14th century English knight Sir Cole Lyons can chop a Christmas tree down in one axe stroke, which rather concerned me when I started considering what his job might be back in snowy medieval Norwich – especially when he later captures a purse thief and wastes no time telling the pickpocket exactly what his punishment would have been 700 years ago.
Sir Cole is from 1334, though he’s now in 21st century Bracebridge, a village in Ohio; and being handy with an axe isn’t his only skill. He can also bake his own bread and play the lute, oh and he’s charming and dedicated. He’s also very polite, with “wench” the most problematic utterance to come out of his mouth.
He’s there thanks to an actually very attractive Old Crone (Ella Kenion), who has magically transported him centuries in the future so he can discover and complete his knightly quest. With a deadline of midnight on Christmas Eve, Cole’s quest clearly includes unlucky-in-love science teacher Brooke (Vanessa Hudgens).
In movie terms, it sounds as traditional as Christmas pudding. But could The Knight Before Christmas – a film that so clearly began with a title and was developed backwards – pull off a Christmas miracle and surprise me?
Would Cole (Josh Whitehouse) decide to stay in Ohio, exchanging chilly castles, social standing and a high chance of dying of the Black Death for meritocracy, central heating and hot chocolate? Or would he return to England’s Dark Ages, leaving Brooke to get together with David the quite hot, hardworking single dad?
Impressively for a time travel film, Cole is intrigued rather than fazed by modern technology: the metal dragons in the sky, the mechanical steed parked outside Brooke’s front door, even Alexa (probably because he’s used to having women around to do everything for him). He’s one of those men who could fit in anywhere, even when wearing chainmail and riding a horse.
Brooke takes him home after knocking him down in her car during a blizzard; the hospital and local police think he’s amnesiac and delusional, what with his delightful way of speaking, consideration for others, gallantry and being dressed in a suit of armour.
Soon Cole is binge-watching TV, helping Brooke decorate her house for Christmas, and meeting her family, with much mental cheering on from me as I doodled holly leaves on my notepad when I should have been writing stuff about movie Brexit allegories and whether Martin Scorsese thinks Christmas films are proper cinema.
And it’s amazing how only a couple of weeks after watching The Good Liar, about a man scamming a kind lady by pretending to fall in love with her, I spent the running time willing a single woman living alone to fall for a strange sword-wielding man – while also secretly coveting Brooke’s extraordinary number of gorgeous winter coats, her gorgeous home and her wide array of gorgeous sparkly Christmas tat on her front lawn.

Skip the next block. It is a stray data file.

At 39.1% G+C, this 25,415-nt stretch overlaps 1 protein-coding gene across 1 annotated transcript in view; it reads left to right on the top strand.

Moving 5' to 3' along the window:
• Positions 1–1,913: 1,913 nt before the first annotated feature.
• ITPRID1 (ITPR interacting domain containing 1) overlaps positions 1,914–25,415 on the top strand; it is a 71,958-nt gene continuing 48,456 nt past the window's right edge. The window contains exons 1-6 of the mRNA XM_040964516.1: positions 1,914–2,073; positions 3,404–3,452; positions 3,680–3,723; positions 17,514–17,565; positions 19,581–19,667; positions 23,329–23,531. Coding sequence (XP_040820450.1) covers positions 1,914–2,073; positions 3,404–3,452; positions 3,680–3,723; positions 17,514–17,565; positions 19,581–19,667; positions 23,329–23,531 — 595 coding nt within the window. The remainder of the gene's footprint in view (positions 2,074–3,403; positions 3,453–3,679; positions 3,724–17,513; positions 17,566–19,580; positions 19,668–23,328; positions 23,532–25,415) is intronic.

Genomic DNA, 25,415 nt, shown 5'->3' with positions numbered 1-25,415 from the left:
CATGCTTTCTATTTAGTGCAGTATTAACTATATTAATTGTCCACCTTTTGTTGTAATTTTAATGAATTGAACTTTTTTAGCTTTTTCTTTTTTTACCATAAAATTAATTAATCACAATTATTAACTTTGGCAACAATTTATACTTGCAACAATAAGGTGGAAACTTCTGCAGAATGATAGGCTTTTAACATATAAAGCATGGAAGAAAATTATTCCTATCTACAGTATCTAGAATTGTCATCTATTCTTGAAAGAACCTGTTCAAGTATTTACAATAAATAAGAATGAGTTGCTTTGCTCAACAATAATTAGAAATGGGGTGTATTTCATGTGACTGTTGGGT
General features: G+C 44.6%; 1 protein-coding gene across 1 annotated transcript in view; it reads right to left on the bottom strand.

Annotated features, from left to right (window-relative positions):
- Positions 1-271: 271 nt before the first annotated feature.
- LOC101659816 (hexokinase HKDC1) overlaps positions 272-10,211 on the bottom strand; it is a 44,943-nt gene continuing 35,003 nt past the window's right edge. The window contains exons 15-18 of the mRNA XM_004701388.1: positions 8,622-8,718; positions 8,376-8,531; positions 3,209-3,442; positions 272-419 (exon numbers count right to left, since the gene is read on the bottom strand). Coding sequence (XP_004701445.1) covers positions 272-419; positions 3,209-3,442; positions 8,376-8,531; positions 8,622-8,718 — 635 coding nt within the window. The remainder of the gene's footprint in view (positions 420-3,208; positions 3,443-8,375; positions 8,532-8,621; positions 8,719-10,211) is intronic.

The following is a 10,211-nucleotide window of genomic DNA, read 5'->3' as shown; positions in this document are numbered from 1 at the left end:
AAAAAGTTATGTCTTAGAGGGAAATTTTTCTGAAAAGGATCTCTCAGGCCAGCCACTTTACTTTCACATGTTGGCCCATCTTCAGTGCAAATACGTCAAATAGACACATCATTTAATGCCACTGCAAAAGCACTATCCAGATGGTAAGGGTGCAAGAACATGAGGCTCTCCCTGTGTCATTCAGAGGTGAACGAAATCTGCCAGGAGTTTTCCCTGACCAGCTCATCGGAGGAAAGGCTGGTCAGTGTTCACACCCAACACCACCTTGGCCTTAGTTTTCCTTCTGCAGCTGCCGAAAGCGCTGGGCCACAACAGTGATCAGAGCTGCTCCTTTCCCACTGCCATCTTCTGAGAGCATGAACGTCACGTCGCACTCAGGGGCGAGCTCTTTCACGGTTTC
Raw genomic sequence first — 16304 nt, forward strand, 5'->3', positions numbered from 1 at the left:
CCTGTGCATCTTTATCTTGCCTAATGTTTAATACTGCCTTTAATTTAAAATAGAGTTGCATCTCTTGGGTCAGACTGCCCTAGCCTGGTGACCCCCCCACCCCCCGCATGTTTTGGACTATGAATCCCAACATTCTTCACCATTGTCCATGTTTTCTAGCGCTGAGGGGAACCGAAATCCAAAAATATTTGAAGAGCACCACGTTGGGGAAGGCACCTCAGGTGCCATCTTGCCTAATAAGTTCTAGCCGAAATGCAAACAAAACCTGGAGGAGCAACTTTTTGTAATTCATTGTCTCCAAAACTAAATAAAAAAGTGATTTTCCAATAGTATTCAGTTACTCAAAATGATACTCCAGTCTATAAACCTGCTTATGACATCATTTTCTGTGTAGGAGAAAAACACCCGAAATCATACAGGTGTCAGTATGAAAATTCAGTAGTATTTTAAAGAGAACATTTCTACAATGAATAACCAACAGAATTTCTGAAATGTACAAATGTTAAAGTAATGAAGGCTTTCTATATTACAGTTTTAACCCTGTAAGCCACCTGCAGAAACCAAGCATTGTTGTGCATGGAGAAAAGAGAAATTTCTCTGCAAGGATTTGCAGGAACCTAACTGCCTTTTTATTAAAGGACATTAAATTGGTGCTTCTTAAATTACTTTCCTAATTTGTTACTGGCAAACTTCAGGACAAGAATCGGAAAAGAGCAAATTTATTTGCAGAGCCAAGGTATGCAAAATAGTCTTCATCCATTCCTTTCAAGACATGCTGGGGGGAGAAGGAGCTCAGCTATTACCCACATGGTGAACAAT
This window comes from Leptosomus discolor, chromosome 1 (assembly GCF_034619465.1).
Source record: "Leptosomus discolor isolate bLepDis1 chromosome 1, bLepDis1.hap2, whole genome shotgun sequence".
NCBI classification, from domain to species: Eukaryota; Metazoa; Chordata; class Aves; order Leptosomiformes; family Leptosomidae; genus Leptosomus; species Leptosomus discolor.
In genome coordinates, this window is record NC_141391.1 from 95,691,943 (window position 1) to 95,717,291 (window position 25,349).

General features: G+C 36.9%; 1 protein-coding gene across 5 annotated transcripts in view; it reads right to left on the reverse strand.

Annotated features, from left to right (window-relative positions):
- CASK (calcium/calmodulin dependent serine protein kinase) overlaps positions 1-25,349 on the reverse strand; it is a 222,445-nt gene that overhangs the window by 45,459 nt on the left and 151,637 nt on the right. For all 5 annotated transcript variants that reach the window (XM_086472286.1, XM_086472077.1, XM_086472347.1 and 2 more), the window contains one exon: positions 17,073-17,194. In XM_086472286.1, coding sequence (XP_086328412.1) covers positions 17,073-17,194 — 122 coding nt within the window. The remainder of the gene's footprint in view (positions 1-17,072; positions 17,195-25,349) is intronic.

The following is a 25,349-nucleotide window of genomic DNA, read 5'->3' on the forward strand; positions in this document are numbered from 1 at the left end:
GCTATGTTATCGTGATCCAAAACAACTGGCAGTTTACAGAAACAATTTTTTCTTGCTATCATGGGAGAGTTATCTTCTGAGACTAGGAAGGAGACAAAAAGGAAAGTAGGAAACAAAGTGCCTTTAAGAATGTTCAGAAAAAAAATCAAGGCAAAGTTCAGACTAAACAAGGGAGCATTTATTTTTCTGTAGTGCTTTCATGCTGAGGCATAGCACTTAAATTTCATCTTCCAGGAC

Despite its familiar path, there is some enjoyable tartness to offset the sugar; Cole declares Brooke’s fake Christmas tree “as contrived as the creatures that adorn your cottage”; his memories of Christmas morning are of an orange and a halfpenny left on his bed. (I lecture my own children in the same way at about 7am on the big day, as we drown in mini jigsaws, jelly beans and wind-up poos.) I just wished he’d told her to turn the heating down and put on another jumper when she was swanning round the house in tiny tops with a blizzard raging outside.
While Cole is trying to work out what his quest is (to fall in love with Brooke, you 14th century simpleton!) she learns how to make genuine 14th century bread. So much bread! Probably more gluten than Hollywood stars have consumed in a decade. Their joint dough-kneading scene is very sweet, like Ghost for the Nigella generation.
Bracebridge is the kind of place where either everyone knows one another, or the producers couldn’t afford many extras. The town’s Christmas fair harks back to a time that probably never existed, but there’s real community spirit too. David the bereaved single dad ensures his kids understand about giving back, and Brooke arranges an annual Christmas Eve dinner to raise money for disadvantaged locals.
The Knight Before Christmas looks lovely (apart from the special effects when he disappears in a puff of smoke, and Ohio’s endless snowstorm which appears to be falling horizontally). The snow-laden silver birches in the quiet medieval woods around Norwich are stunning, with Sir Cole – initially in his chainmail, armour, and scarlet velvet cloak, and later in colourful yet fashionable knitwear thanks to Brooke’s boutique-owning sister Madison – a very handsome knight.
Full of festive charm, this is sincere, if earnest, fun. It may be formulaic but it’s still engaging and often witty. And it doesn’t feel manipulative – it’s touching when Brooke and Cole open up about what their mothers had in common, bring up their children thousands of miles and hundreds of years apart.
Cole’s acts of valour while he tries to work out his quest are low key, even when they’re important. It makes Falling Inn Love, Netflix’s doer-upper romcom where the most exciting thing that happened was a goat appearing in a bedroom, look like a twisting noir thriller.
Still, Hudgens and Whitehouse work really well together, and have lovely chemistry; medieval bon mots, compliments and advice trip off his tongue with believable ease, and while not to too stunned by selfies and fridges, retains just enough wide-eyed wonder to occasionally resemble the sweet and goofy Ted “Theodore” Logan. Hudgens is convincingly warm yet guarded as a kind-hearted woman finding out that life will buffet you whether you deserve it or not, and able to admit when she was wrong about… yes, love!
The Knight Before Christmas is available on Netflix.
Watch the trailer for The Knight Before Christmas: